Item 37 - Letter from R. C. Trevelyan to Caroline and Sir George Trevelyan

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Letter from R. C. Trevelyan to Caroline and Sir George Trevelyan


  • 2 Dec 1895 (Creation)

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29 Beaufort St, Chelsea [on headed notepaper for the National Liberal Club, Whitehall Place S. W.]:- Thanks his parents for their 'joint letter'. The weather here has suddenly turned 'almost absolutely perfect, at least for December', and the 'nights are wonderfully lighted by this full moon'. Florence must be 'gorgeous by moonlight'; wonders if they ever go to 'the portico where the David used to be and think of the poor painter of Henry James' Madonna of the Future, who was found there by night', but expects they go to bed 'quite early'. Dined recently with the [Yates] Thompsons, and Harry 'pretended to be indignant' that the Trevelyans had not gone to a hotel he had recommended; he 'was in a familiar, you-be-damned sort of mood', since there was no-one there but the Wilberforces, Spring Rice and Robert. Dolly 'had to reprove him for swearing at table before his guests'; thinks 'the Canon was rather shocked by his way of going on'.

[Edward Ernest] Bowen has given a 'lecture to the school [Harrow] upon the American Secession & Civil War', speaking 'for nearly two hours without becoming embarrassed or stumbling over a single word'; they say that throughout 'the excitement was so intense that you could have heard a fly's buzz'. At the end 'they got up and cheered him till it was thought they would never stop. They had not realised before what he was'. [Roger] Fry has a commission to paint 'a certain Smith Barry, the brother of the notorious M.P'. He has almost finished his lectures; he set 'certain passages in Browning's Fra Lippo to be annotated', which contain 'several bad blunders as to dates etc': '[m]ost of the young ladies trip up prettily into these pitfalls, taking it for granted that Browning must be right.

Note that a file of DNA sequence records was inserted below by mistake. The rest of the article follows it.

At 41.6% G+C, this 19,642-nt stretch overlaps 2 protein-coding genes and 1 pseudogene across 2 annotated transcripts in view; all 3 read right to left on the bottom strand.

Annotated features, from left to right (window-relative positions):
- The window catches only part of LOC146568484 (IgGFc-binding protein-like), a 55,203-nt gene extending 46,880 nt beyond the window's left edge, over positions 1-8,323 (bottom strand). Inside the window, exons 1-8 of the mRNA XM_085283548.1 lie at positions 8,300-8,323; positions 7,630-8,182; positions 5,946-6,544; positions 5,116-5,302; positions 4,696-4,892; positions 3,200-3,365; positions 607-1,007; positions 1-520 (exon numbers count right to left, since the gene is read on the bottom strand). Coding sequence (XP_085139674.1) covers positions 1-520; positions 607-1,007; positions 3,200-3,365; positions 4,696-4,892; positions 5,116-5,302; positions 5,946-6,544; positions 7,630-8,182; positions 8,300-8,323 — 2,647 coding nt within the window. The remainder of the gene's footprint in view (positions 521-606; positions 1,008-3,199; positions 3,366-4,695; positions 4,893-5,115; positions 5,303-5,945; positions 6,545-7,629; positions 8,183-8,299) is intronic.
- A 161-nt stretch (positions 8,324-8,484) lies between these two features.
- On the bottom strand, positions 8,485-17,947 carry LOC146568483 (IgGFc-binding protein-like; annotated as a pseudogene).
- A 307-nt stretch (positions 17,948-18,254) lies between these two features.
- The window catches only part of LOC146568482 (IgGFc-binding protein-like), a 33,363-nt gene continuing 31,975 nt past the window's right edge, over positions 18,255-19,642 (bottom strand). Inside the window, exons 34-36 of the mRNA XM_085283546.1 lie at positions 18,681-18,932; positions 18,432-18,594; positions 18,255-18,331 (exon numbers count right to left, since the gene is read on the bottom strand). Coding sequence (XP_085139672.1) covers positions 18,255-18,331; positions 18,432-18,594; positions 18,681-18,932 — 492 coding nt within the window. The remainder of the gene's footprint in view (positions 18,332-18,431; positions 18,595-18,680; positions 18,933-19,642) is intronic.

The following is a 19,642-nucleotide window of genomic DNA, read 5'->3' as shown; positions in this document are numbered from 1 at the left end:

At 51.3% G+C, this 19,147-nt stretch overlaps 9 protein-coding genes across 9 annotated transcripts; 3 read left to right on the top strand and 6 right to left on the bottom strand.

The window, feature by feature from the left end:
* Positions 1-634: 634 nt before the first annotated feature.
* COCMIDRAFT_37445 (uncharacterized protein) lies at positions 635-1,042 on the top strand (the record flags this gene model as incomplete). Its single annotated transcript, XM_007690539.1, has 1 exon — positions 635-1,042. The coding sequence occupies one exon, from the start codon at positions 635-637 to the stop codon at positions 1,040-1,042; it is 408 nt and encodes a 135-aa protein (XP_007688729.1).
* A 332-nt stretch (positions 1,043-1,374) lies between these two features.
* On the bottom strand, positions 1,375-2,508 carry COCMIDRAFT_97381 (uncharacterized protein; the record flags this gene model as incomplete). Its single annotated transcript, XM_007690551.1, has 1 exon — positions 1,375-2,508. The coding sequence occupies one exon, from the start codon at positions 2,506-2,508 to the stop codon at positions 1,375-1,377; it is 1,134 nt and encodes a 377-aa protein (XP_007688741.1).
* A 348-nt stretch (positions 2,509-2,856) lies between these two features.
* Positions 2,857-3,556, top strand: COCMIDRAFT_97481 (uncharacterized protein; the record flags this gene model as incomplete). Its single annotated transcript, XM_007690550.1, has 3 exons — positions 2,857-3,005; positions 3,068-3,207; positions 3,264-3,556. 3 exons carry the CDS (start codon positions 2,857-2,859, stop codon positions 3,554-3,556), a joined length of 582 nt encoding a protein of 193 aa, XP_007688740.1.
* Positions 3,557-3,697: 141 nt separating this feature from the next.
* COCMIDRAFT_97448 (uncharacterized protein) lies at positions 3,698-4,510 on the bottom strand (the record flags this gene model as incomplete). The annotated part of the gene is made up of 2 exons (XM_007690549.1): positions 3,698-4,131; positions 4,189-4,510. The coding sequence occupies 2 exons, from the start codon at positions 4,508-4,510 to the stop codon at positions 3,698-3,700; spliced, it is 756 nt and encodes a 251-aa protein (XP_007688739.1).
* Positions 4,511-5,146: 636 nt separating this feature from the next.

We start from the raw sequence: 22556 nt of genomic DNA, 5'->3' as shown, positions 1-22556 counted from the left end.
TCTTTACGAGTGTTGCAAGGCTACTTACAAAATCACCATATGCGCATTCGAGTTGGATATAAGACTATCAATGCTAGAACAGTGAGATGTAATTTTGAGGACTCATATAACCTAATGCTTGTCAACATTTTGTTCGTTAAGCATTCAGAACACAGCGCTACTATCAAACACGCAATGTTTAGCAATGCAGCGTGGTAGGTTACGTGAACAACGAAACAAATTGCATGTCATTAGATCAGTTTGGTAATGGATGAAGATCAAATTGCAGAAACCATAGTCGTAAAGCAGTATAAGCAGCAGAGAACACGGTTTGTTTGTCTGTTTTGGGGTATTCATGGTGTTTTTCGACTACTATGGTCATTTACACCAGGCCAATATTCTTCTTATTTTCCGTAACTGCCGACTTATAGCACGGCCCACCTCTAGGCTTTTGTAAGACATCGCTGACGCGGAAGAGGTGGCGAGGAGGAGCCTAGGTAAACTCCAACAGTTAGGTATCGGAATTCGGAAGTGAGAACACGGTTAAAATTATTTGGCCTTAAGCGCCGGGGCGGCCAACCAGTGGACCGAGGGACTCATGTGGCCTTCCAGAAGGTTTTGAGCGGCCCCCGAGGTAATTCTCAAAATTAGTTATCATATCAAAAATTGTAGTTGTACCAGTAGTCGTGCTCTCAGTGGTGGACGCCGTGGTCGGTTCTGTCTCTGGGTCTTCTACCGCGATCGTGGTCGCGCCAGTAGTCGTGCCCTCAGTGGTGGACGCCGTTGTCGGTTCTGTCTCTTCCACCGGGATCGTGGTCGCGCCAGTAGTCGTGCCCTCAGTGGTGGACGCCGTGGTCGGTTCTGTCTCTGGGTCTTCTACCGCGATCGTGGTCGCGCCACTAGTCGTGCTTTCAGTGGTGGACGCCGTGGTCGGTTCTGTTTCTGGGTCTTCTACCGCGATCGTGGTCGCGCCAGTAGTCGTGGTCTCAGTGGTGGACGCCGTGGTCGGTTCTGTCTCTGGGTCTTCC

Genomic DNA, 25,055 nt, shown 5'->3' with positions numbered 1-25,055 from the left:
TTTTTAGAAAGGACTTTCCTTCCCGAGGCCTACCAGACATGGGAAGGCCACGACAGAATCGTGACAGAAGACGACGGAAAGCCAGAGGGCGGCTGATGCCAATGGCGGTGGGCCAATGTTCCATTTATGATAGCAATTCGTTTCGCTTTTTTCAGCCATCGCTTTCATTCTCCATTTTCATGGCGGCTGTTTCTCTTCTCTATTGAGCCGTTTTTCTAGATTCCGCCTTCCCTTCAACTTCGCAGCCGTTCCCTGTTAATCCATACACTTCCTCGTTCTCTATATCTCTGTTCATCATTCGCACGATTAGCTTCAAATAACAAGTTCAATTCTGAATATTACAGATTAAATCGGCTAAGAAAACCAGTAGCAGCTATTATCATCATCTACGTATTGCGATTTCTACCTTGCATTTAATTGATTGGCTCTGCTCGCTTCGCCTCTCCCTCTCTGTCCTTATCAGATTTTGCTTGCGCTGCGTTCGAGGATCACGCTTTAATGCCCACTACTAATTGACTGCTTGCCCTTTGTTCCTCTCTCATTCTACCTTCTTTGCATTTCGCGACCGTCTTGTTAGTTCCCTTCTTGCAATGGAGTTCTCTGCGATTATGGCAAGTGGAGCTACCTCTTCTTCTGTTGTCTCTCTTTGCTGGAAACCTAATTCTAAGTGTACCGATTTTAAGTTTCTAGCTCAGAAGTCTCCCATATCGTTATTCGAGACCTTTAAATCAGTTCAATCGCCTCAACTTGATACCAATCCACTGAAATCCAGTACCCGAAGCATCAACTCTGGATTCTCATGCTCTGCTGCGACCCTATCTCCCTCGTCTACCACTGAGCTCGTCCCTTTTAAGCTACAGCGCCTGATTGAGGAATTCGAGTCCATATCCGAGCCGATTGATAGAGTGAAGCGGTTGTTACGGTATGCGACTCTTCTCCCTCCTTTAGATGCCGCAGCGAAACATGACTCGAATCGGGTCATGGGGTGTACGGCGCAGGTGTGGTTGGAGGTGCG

Robert 'quite agree[s] about Dante's deliberate purpose of making a great literary success', though thinks this would be 'indignantly repudiated by most of his idolaters'. It is 'very dull' in England at the moment; as far as Robert can tell people talk of 'nothing but Armenians.[a reference to the massacres in the Ottoman Empire]... and the Vailima letters [written by Robert Louis Stevenson to Sidney Colvin between 1890 and 1894, and recently published]'.

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